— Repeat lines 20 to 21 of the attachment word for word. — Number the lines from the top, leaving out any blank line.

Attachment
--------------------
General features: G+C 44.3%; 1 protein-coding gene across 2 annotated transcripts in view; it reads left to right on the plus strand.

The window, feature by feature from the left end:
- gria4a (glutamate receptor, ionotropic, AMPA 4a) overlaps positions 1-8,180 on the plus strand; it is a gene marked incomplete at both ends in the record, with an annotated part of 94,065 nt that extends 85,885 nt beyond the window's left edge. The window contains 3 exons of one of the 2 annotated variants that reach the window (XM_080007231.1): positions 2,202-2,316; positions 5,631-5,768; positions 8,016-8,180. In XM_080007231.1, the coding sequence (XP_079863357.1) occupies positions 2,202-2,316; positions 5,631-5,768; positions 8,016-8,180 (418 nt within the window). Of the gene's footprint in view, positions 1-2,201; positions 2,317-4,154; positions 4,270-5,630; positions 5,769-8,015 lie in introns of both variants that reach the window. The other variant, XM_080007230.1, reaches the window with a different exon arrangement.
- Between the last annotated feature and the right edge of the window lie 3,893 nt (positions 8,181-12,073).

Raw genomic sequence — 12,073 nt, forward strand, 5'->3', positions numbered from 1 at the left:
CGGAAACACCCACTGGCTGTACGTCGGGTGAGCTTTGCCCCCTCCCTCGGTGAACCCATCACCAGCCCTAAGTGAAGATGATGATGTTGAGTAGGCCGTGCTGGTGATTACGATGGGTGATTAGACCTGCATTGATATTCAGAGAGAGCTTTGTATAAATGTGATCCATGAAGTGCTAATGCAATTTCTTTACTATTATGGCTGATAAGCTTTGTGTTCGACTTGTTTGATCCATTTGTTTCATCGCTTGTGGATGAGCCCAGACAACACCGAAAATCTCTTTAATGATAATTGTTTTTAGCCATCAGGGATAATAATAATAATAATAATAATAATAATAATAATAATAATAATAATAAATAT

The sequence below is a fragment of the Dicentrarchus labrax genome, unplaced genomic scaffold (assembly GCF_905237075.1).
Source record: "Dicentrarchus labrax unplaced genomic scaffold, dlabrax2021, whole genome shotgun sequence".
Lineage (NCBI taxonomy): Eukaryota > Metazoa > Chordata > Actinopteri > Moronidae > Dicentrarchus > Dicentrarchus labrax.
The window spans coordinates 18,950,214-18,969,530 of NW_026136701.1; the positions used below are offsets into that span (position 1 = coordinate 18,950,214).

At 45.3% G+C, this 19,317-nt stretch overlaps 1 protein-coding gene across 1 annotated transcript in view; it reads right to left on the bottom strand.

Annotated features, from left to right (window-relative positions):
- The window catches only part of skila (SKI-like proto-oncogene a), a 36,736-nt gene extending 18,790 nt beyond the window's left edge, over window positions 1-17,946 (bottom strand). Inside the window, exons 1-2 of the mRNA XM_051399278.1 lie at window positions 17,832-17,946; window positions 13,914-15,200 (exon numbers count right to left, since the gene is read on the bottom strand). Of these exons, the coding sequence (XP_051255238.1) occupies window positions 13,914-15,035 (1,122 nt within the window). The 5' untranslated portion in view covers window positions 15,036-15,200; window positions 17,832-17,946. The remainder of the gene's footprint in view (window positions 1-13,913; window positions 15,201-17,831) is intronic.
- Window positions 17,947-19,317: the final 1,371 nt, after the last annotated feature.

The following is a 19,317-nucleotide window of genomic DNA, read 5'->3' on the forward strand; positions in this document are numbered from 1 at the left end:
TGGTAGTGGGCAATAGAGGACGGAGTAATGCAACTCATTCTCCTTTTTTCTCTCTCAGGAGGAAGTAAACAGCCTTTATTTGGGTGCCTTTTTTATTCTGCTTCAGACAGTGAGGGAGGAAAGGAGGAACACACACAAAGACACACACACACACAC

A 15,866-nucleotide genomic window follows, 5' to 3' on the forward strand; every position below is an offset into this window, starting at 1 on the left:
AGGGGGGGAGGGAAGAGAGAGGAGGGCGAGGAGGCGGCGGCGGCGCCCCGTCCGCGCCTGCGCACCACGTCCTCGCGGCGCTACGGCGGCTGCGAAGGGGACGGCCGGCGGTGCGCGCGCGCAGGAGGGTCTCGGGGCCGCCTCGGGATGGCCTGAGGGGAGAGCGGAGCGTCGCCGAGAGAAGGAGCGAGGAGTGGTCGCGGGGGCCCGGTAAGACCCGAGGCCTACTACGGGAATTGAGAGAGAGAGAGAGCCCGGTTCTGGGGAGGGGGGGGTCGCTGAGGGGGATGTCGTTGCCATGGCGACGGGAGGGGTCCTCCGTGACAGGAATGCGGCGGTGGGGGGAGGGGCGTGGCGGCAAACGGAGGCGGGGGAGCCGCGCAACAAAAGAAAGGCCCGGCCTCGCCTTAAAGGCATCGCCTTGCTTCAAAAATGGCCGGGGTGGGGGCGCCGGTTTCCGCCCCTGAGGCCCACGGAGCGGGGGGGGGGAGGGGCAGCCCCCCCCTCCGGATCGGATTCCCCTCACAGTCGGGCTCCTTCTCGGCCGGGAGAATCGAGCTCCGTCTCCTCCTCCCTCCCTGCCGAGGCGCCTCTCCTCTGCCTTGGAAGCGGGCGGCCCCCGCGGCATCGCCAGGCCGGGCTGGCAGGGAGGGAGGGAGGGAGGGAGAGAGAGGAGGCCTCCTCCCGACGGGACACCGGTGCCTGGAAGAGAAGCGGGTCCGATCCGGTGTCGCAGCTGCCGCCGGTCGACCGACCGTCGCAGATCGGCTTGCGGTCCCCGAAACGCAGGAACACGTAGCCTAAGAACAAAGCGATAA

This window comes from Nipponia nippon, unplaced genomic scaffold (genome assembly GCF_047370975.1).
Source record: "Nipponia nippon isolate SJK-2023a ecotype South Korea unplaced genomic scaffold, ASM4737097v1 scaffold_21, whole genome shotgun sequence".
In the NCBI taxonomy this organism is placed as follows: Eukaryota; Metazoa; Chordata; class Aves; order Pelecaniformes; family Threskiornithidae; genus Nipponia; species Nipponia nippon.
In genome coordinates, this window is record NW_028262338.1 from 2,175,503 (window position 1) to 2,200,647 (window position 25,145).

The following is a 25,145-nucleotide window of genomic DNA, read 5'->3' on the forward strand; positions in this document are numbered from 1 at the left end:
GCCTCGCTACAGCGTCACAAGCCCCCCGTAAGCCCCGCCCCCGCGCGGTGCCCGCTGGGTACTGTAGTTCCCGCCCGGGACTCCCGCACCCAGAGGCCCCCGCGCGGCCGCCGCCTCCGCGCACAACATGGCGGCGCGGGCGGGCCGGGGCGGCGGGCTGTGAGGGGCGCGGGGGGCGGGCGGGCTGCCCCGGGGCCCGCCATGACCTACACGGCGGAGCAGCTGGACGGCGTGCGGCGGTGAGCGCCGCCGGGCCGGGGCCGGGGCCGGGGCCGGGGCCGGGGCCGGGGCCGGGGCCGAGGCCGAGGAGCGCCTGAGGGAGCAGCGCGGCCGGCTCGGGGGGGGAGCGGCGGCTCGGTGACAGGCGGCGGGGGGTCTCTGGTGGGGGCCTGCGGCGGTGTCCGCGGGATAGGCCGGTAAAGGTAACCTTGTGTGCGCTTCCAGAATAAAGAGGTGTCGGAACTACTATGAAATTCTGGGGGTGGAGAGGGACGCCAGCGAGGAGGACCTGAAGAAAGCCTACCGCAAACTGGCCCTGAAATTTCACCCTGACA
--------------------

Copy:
Source record: "Nipponia nippon isolate SJK-2023a ecotype South Korea unplaced genomic scaffold, ASM4737097v1 scaffold_21, whole genome shotgun sequence".
In the NCBI taxonomy this organism is placed as follows: Eukaryota; Metazoa; Chordata; class Aves; order Pelecaniformes; family Threskiornithidae; genus Nipponia; species Nipponia nippon.